Monday, January 07, 2013

Ernest In Love

I was in a production of this in college, and was always a bit ashamed of it.  It is a musical based on Wilde's The Importance Of Being Earnest, with words and lyrics having been done around 1960 by Lee Pockriss, better-known for his "Itsy-Bitsy-Teenie-Weenie-Yellow-Polka-Dot-Bikini," Perry Como's "Catch a Falling Star," and (still remembered at our house) "Tracy" by the Cufflinks. One thinks: Who dares write music to capture Wilde?

With the fashionable contempt that we true artistes had for such popularised efforts, I learned quickly to speak with an amused aloofness about the production in the department, even among those of us who were in the cast.  This gets doubly hard when your own contribution isn't so glamorous. About like this:

The actual song-and-dance number was "Come Raise Your Cup," which opened the show.  After which we were never seen again.

I have reconsidered my earlier snobbishness and repent.  Yes, the songs do not equal Oscar Wilde's standard, but what could?  They stand up to it, at least.  Years later I still remember most of the lyrics and chuckle at some of the lines:
(Cecily) I read in the London daily papers
That women, somewhat advanced in years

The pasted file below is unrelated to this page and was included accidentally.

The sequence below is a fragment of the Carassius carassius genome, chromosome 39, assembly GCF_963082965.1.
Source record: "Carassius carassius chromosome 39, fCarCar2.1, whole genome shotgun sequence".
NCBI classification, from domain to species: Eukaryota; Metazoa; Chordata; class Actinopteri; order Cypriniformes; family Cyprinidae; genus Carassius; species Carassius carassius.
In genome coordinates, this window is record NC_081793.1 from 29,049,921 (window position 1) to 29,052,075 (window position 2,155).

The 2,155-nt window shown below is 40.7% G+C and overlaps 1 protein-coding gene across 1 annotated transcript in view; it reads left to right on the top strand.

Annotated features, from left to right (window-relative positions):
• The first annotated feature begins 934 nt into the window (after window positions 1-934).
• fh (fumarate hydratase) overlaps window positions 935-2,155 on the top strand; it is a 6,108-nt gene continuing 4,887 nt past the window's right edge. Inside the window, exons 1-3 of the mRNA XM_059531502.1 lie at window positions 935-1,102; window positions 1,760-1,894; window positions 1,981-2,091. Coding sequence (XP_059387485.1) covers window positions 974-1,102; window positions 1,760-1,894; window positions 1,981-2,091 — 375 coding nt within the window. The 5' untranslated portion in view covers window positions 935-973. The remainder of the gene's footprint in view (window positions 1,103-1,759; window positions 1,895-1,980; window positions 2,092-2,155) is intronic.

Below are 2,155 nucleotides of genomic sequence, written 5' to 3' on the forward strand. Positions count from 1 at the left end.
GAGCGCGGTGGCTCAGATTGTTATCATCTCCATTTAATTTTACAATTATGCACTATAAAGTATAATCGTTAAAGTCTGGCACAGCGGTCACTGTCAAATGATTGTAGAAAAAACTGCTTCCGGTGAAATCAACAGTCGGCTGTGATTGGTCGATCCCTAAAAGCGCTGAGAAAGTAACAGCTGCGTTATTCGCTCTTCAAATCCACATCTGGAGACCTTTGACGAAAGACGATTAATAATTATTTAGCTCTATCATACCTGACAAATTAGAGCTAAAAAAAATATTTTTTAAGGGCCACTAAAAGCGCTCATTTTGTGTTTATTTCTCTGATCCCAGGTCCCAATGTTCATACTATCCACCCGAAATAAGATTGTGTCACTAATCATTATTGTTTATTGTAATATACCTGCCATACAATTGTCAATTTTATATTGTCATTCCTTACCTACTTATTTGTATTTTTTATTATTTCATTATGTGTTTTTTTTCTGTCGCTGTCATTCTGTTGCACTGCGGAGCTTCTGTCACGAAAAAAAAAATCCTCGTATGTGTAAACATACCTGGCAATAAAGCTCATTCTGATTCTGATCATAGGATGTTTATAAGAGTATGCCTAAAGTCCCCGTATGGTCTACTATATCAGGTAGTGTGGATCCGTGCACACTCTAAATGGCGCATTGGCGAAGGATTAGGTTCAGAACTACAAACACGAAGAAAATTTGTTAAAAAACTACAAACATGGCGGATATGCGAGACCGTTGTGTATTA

Resort to the most outrageous capers
They all seem to fancy
A younger girl's fiance
It came to mind because of the Froude post, as a subsequent verse has the line "She's far more Victorian than Edwardian" (to rhyme with guardian, of course.)

Most of the youtube offerings of the show are an untranslated Japanese production.  I have still not quite adjusted to this.  This song - not the best in the show, but clever - is from a German production, yet the song lyrics are in English. They have butchered it with obviousness.  The phrase make love was much milder in Wilde's day and even 1960, meaning flirtation, a few secret kisses.  The entire intent of the song is that the butler and ladies' maid maintain public decorum while hinting that something more is taking place.  Ah well.

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